2. To answer your question, yes, angels are thinking, living beings that inhabit the upper planes of Elysium, Nirvana, and Heaven. I suppose there could be more build up, but at the same time you’re given insight directly into an angel’s mind (Lariel) right at the start of the game when you find his sword. And you get to interact with ‘echoes’ of their memories at the Tower of Estrod. There’s also a few other points where their interactions are mentioned. If it’s that difficult to empathize with other creatures… Not sure what else to tell you.

  3. The outcome is somewhat glossed over, but I think it can be mostly inferred based on your choice on what ends up happening with the stone. In act 2 I believe there are a few mentions relating to your choice here.

  4. The whole point of getting to the stone was to keep the demons from doing whatever it was they’re doing. You’re definitely a bit blind until you get to the stone itself and learn about what’s actually happening, but that’s kind of the point. The demons are clearly up to no good, or they wouldn’t put this much effort in to getting to the stone and keeping the crusaders away. You basically discover that the demons are going to use the Wardstone (the one in Kenabres being the very first one created) to use the rest of the stones throughout Mendev’s cities like weapons of mass destruction by setting off a sort of chain reaction.

Part of the resolution, whether you destroy, save, or remove the stone’s power, is that the Wardstone barrier is no longer going to work. This is part of why it’s decided that it’s time to go on the offensive into the Worldwound in act 2 - playing the defensive containment game isn’t going to work anymore.

I hope this helps clear up some confusion.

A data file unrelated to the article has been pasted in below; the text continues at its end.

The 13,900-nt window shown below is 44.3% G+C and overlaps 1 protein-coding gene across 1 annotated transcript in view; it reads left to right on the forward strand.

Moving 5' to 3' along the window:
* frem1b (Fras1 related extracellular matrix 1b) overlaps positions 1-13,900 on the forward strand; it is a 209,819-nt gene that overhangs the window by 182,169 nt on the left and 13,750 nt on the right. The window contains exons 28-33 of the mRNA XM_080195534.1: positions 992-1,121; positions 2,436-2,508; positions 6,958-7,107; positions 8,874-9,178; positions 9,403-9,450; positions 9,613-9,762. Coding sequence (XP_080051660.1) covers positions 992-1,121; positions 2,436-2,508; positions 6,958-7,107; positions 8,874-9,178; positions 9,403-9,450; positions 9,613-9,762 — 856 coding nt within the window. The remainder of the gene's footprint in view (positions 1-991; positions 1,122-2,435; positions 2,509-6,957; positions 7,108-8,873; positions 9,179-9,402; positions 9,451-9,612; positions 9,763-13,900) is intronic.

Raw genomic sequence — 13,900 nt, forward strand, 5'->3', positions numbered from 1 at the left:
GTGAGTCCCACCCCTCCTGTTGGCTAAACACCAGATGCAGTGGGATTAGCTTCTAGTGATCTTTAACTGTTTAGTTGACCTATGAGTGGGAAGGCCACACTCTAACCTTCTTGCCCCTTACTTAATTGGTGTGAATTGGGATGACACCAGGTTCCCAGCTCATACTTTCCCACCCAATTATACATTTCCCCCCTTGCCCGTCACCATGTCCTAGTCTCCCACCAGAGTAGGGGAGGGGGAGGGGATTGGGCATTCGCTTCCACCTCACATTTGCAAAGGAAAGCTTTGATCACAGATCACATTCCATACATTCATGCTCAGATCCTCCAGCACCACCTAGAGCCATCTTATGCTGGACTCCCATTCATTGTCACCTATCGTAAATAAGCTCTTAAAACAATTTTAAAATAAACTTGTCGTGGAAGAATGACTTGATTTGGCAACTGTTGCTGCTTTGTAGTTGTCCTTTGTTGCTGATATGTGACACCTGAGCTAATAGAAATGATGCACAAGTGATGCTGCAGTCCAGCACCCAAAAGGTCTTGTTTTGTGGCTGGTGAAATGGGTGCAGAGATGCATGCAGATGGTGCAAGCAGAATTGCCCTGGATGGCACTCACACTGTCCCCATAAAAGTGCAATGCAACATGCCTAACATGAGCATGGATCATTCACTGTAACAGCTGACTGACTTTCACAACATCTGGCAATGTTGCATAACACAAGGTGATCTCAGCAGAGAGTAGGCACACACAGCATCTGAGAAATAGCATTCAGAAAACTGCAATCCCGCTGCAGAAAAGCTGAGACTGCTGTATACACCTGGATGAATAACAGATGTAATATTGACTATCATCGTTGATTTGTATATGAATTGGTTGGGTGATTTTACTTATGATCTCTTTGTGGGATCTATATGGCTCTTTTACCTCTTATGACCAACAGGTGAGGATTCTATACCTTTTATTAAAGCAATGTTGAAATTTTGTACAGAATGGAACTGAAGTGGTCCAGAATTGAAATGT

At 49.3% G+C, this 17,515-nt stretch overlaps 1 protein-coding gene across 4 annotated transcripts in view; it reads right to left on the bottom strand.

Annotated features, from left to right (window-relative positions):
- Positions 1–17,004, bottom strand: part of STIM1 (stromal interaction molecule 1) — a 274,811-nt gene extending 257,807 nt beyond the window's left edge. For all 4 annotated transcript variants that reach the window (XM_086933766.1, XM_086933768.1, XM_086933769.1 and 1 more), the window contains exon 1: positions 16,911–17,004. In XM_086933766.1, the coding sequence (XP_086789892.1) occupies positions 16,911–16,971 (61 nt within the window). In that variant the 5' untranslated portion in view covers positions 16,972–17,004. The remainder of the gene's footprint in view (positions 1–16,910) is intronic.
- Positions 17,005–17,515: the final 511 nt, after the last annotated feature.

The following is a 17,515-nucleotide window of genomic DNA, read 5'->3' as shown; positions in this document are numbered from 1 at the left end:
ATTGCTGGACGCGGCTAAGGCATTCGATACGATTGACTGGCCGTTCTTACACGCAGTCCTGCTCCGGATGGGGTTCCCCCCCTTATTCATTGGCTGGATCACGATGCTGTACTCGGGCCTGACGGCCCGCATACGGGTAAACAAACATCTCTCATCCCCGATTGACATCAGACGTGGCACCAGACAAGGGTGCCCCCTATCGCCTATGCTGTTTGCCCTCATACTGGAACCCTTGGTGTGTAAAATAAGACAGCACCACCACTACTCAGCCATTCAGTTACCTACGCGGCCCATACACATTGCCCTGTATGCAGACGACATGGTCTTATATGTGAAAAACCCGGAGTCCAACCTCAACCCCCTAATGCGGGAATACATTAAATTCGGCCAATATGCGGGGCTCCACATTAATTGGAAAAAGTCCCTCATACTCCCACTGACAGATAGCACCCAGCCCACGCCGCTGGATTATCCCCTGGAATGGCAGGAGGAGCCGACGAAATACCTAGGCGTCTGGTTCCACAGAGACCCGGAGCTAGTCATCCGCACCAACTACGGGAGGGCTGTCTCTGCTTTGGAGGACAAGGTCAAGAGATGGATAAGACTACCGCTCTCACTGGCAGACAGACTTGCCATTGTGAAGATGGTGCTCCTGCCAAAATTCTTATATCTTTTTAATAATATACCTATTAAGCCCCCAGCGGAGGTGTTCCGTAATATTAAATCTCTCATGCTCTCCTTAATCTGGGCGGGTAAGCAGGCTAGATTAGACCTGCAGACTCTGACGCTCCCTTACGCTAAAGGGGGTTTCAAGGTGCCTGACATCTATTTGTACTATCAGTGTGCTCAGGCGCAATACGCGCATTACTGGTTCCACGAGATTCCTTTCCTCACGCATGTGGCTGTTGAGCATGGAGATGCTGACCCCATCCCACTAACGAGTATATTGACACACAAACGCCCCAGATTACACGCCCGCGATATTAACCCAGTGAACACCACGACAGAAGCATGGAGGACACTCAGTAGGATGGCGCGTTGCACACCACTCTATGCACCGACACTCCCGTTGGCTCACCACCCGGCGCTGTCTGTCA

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I does for me, and I appreciate you.

To think of it, so there is brute-force solution to demon problem after all, so divine intervention shouldn’t have materialized as Wardstones in the first place, but as bestowing powah on selected few champions plus maybe some gold to get more armies.

I mean all that Iomedae achieved was a stalemate at the cost of whatever it is happened to angels, while just cashing out a single Wardstone as raw power instantly turned the tide.

The ward stones were the needed solution at that time.

The wound was growing and they had chosen champions with divine power but they were losing. On top of this your not a 100% solution to the issue given 3 mythic paths are probably gonna end up fighting the faithful by the end.

Thank you.

A lot of things were unclear to me as well.
So basically the main char destroys the wardstone and absorbs its power?

We can see that the wardstone has a huge scar, probably from Deskaris skythe.
My thought was:
OK, so the wardstone has stopped the demons so far.
I thought the demons want to destroy it.

  • Why did the demon lord not strike again to destroy it completely?
  • If the demon lord showed up in person and killed the dragon, why are there any survivors or anything left from the city that is worth saving?
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It burned him. He is probably heavily injured after that.

Also it wasn’t the plan. The plan was to corrupt them to make the wound grow faster. So destroying it would make that harder.

And remember they were corrupting it till Someone shows up and goes super sayin on their ass

It is quite clearly implied by the game that mythic power is incredibly rare to the point of requiring very special circumstances. In the long run, the wardstones are cheaper, because nobody fully understands the nature of the Worldwound. Essentially I recommend you pay close attention to the details as the chapters unfold. All will be clear in time